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September 29, 2015
News Release – New Editors
November 12, 2015

Marines Pressured To Integrate Both Genders In Infantry

Washington, D.C. – The controversy surrounding females attending and graduating Ranger School has made nationwide headlines and even sparked a congressional investigation. While the Army is now seen as progressive by leading the way with gender integration, the U.S. Marine Corps has come under even more intense scrutiny for their gender bias. Due to the Army graduating three females from the infamous Ranger School, the Marines are facing mounting pressure to graduate their first male from the School of Infantry.

Picture courtesy of U.S. Marine Corps

Picture courtesy of U.S. Marine Corps

The Marine Corps has claimed that they do, in fact, have male graduates. To many outsiders, it’s “really hard to tell” though. One soldier from the Army’s 3rd Infantry Division said, “The Marines may say they have men in the infantry, but I don’t believe it for one second. I mean, every time I have been on the same FOB as them, all they do is bitch and whine about their hair, practice doing crunches to tone their abs, and lay out tanning in the afternoon sun after taking turns putting tanning oil on each other. Like I said, a bunch of women.”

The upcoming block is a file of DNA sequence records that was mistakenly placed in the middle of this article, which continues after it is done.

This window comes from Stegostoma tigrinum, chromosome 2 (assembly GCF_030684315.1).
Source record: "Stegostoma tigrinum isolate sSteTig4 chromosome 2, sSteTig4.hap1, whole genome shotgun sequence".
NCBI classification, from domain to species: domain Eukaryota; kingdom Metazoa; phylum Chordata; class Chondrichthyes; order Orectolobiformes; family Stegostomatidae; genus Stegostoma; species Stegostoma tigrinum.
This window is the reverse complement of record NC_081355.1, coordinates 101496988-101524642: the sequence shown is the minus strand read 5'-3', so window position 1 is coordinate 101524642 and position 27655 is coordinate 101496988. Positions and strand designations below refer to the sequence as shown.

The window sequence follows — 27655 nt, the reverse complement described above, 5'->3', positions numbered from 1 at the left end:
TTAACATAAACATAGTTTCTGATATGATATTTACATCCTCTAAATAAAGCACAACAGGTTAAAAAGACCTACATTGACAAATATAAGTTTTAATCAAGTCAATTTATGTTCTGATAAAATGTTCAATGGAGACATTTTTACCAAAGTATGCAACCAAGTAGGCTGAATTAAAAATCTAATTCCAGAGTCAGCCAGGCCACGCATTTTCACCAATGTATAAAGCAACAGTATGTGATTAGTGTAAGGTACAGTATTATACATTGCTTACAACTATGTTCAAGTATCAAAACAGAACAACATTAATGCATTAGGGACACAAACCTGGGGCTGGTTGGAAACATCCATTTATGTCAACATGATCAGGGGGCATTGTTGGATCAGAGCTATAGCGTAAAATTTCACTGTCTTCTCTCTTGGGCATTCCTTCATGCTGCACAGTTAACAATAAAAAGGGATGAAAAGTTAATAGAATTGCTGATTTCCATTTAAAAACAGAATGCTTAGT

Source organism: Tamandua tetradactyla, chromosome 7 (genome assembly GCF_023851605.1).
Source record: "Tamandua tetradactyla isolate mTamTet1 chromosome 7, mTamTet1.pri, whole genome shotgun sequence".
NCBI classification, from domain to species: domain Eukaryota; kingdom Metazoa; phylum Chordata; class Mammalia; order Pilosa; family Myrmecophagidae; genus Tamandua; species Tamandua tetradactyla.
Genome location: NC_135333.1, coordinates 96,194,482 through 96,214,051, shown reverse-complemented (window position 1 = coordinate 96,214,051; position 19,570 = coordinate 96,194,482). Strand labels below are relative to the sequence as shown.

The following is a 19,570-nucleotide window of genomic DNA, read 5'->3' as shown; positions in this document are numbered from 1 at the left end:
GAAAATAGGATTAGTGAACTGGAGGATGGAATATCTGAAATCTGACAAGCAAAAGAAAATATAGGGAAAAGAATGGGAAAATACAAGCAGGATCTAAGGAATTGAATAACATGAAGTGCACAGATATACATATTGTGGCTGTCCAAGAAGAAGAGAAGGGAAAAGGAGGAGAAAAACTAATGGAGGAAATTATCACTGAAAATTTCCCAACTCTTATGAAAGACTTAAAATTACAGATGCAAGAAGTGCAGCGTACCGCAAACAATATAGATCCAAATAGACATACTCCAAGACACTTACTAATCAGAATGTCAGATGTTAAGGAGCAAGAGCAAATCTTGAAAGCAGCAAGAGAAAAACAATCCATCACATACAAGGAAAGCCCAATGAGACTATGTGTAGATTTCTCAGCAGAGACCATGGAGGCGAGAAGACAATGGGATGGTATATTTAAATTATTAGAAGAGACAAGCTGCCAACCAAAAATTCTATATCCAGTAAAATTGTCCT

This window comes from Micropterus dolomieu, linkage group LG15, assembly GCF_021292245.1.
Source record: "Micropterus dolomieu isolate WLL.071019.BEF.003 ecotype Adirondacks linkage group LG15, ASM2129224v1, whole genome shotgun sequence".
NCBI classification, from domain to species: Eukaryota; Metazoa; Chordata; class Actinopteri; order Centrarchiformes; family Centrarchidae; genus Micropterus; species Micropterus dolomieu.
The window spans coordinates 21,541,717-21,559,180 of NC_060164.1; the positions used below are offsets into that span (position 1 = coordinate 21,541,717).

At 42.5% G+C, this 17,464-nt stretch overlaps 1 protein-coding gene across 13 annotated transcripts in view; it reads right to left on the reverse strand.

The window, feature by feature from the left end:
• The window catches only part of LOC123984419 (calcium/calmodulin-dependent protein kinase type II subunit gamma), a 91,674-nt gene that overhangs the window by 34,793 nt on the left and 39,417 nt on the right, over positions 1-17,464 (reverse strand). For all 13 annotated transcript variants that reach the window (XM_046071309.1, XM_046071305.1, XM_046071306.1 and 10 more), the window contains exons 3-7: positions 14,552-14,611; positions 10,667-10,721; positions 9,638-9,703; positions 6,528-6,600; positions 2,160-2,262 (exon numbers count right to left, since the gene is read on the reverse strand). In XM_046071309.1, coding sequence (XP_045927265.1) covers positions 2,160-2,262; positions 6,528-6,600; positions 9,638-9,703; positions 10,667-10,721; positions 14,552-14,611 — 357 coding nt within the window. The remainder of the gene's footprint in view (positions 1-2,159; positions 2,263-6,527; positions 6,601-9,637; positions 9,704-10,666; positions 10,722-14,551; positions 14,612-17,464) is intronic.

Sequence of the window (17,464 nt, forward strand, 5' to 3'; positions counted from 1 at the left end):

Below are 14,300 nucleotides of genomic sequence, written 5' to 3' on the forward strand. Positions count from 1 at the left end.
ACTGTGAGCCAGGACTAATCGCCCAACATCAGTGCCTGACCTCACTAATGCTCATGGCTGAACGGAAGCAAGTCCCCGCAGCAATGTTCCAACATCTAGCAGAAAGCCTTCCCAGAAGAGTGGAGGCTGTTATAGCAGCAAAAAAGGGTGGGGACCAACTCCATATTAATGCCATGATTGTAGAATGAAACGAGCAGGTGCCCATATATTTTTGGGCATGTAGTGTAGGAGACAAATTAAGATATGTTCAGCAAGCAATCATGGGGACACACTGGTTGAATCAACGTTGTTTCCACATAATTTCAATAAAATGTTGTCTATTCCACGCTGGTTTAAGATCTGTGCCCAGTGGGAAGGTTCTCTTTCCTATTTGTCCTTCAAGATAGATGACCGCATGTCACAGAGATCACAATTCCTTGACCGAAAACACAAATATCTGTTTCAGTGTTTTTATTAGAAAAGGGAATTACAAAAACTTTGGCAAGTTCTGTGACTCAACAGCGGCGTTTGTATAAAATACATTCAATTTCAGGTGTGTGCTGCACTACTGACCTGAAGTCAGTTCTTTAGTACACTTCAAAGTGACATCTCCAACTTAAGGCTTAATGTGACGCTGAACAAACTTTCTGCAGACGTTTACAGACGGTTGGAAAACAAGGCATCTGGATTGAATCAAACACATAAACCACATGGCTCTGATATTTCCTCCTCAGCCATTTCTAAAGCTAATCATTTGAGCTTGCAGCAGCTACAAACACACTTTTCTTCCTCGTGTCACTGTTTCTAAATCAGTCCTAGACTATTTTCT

Will the Marine Corps eventually bend to political pressure? According to Dakota Wood, a retired Marine Corps officer and analyst at the Heritage Foundation, they shouldn’t. Wood said, “It certainly hasn’t been an issue to have high failure rates for men all these years. Any argument to lower the standards just to accommodate … would have to be justified based on how such a change improves combat effectiveness in the infantry.”

The fight over gender integration in Marine Corps combat arms will no doubt rage for the coming years. For now, the American public is satisfied with the Marines’ track record as the global 911 force, and is perfectly happy letting “a bunch of limp-wristed Nancy’s” continue to do the fighting.

 HittheWoodline.com reached out to General Mattis for comment, but our reporters head was sent back to our office in a nicely wrapped box with a note informing us that it was ill-advised to ask him whether there were men in the Marine Corps infantry or not.

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